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  13. #13
    Boolit Master leftiye's Avatar
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    Push your slugs through sizing dies until you find one that drags but still goes through. I know there are varying opinions about whether a micrometer works, but I go with the method of measuring for largest result by measuring the front of one groove (land on slug) and the rear of the opposite groove. If the lands and grooves are of the same width, these two points are opposite each other.
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  14. #14
    Boolit Master leftiye's Avatar
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    Quote Originally Posted by OuchHot! View Post
    A fellow in the cba used to build 72 degree blocks for the 5 land measurement. I found by calculation that you could use a standard vee block and calibrate against a plug gage near the expected bore diameter....the amount of error from a wrong angle in the vee is trivial when you fudge your measurement from a cylinder near to expected. I don't suppose any of that made sense?
    Compare your measurement (height gauge the slug) to pin gauges - the pin gauge that gives the same measurement is the same size as the slug. (Then read size from the gauge) Since boolits of even .003 over bore size work fine (as long as the chamber mouths or freebore will acomodate them), .0001s probly aren't necessary. Could even say - don't matter.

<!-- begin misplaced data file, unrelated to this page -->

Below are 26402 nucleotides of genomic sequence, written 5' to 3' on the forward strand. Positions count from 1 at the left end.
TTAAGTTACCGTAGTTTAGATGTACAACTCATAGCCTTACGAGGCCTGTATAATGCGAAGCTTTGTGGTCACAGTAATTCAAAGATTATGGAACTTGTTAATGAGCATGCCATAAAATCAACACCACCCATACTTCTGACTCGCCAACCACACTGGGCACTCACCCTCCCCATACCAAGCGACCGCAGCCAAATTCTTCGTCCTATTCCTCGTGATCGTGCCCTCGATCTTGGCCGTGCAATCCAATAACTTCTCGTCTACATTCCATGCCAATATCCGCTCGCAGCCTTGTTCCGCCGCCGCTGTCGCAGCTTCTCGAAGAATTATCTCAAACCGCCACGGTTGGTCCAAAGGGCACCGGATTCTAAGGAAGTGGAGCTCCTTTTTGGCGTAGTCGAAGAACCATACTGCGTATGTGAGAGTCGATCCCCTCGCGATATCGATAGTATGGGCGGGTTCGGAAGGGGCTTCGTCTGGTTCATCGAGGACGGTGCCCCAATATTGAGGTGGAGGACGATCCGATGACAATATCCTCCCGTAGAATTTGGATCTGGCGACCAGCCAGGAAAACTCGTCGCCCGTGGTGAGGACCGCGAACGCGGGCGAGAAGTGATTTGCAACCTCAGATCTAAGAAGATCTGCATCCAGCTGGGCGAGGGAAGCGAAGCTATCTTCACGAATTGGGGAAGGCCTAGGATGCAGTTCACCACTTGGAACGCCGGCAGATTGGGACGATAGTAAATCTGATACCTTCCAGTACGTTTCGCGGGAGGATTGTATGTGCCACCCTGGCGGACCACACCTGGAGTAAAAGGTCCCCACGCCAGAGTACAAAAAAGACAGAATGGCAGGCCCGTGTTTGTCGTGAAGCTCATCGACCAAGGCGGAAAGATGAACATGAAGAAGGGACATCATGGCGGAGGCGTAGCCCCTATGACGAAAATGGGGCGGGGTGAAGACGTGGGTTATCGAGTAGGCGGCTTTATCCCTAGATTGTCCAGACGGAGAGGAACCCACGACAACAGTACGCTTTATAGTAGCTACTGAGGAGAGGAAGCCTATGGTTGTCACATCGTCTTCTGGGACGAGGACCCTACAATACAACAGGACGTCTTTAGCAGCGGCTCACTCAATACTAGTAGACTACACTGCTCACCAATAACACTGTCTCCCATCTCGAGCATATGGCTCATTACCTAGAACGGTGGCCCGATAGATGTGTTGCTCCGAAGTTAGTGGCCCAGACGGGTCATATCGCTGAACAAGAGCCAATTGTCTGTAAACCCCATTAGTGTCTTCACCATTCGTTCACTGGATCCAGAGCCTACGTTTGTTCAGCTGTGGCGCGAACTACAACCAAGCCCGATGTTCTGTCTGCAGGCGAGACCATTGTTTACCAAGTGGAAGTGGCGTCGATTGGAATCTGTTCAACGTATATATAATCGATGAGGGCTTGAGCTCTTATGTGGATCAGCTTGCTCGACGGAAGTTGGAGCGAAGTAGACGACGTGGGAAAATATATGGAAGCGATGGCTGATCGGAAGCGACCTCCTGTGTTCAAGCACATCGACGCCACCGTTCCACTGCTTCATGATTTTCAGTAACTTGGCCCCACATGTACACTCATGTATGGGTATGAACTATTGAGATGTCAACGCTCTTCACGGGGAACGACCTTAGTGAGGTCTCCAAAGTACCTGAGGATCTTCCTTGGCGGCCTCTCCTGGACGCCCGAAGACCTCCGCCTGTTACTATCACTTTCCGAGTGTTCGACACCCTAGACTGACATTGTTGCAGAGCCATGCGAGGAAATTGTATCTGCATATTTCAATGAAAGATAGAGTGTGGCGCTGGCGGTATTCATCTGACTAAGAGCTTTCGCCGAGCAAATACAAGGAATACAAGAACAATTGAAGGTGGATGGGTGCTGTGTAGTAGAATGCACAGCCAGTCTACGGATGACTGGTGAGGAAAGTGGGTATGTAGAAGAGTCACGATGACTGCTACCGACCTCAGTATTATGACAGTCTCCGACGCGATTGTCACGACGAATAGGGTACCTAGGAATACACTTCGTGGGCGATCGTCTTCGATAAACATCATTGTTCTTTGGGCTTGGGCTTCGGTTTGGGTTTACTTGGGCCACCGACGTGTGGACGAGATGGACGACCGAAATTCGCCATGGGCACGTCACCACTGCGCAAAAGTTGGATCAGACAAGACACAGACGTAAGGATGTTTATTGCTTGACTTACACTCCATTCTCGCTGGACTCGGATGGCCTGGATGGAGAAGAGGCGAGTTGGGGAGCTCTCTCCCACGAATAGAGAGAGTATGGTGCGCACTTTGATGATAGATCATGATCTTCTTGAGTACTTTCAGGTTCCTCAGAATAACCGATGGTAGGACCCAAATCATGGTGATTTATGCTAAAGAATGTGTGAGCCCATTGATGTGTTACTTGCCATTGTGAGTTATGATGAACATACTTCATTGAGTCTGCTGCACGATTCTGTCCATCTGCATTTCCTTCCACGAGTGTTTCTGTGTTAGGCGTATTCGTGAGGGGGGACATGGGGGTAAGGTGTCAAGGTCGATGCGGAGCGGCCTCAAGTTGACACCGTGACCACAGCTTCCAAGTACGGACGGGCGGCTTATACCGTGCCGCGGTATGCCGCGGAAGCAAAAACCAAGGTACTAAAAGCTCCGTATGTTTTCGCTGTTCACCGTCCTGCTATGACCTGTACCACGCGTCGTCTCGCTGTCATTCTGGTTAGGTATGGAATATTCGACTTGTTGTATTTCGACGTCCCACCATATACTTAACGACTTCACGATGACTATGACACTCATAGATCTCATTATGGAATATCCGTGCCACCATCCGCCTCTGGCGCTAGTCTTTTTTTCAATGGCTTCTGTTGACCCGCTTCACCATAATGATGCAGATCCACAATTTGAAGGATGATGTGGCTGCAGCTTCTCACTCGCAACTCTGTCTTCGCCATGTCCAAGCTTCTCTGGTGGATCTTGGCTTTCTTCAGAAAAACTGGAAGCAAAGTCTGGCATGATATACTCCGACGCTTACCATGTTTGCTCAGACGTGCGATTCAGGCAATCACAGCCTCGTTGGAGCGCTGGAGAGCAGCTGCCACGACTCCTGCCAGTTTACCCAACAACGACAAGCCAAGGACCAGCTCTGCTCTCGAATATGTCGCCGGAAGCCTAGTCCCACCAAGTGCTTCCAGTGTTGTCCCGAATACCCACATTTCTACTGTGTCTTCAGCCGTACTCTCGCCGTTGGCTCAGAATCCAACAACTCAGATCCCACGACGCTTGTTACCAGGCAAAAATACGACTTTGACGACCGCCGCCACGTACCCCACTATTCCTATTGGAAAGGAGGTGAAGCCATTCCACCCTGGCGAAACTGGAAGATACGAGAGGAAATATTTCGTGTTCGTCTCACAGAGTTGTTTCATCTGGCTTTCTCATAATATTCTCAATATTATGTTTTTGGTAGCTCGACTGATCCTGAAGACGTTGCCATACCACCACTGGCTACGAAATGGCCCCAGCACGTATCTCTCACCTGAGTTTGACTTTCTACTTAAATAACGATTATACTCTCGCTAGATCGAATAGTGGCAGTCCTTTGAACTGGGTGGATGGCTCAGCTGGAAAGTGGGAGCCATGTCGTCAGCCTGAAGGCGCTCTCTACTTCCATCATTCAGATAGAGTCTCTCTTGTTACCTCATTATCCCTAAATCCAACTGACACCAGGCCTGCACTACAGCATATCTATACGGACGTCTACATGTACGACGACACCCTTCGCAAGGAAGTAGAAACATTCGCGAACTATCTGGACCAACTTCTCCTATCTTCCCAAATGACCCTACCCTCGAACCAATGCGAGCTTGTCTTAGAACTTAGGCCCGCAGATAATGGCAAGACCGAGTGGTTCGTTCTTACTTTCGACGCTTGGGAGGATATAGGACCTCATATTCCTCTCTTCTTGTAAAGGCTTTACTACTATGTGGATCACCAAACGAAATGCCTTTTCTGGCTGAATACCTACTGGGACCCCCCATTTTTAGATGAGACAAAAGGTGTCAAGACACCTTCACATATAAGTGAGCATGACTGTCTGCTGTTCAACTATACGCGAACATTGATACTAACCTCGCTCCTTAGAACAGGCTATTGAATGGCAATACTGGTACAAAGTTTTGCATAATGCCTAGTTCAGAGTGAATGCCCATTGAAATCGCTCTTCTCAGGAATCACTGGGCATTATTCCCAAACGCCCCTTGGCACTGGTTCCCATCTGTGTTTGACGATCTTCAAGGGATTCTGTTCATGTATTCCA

We need somebody/something to keep the government (cops and bureaucrats too) HONEST (by non government oversight).

    Every "freedom" (latitude) given to government is a loophole in the rule of law. Every loophole in the rule of law is another hole in our freedom. When they even obey the law that is. Too often government seems to feel itself above the law.

    We forgot to take out the trash in 2012, but 2016 was a charm! YESSS!

  15. #15
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    The Vee block for 5 grooves is 72 degrees included or 36 degrees off the top surface on both sides. For 3 grooves it is 120 degrees included. The entire purpose of having these Odd Vee blocks is so the bullet contacts the Vee block at such a place that a line that is drawn thru that tangent point and the center of the bullet is exactly perpendicular to the surface of the Vee.

    If you used a 90 degree Vee Block the line thru the center of the bullet and the tangent point would not be perpendicular and as a result some stupid formula would have to be used to determine the diameter of the bullet.

    What you do is make the Vee first, then you put a .500 gage pin in the block and mill the opposite side down until it measures 1.000 over the pin.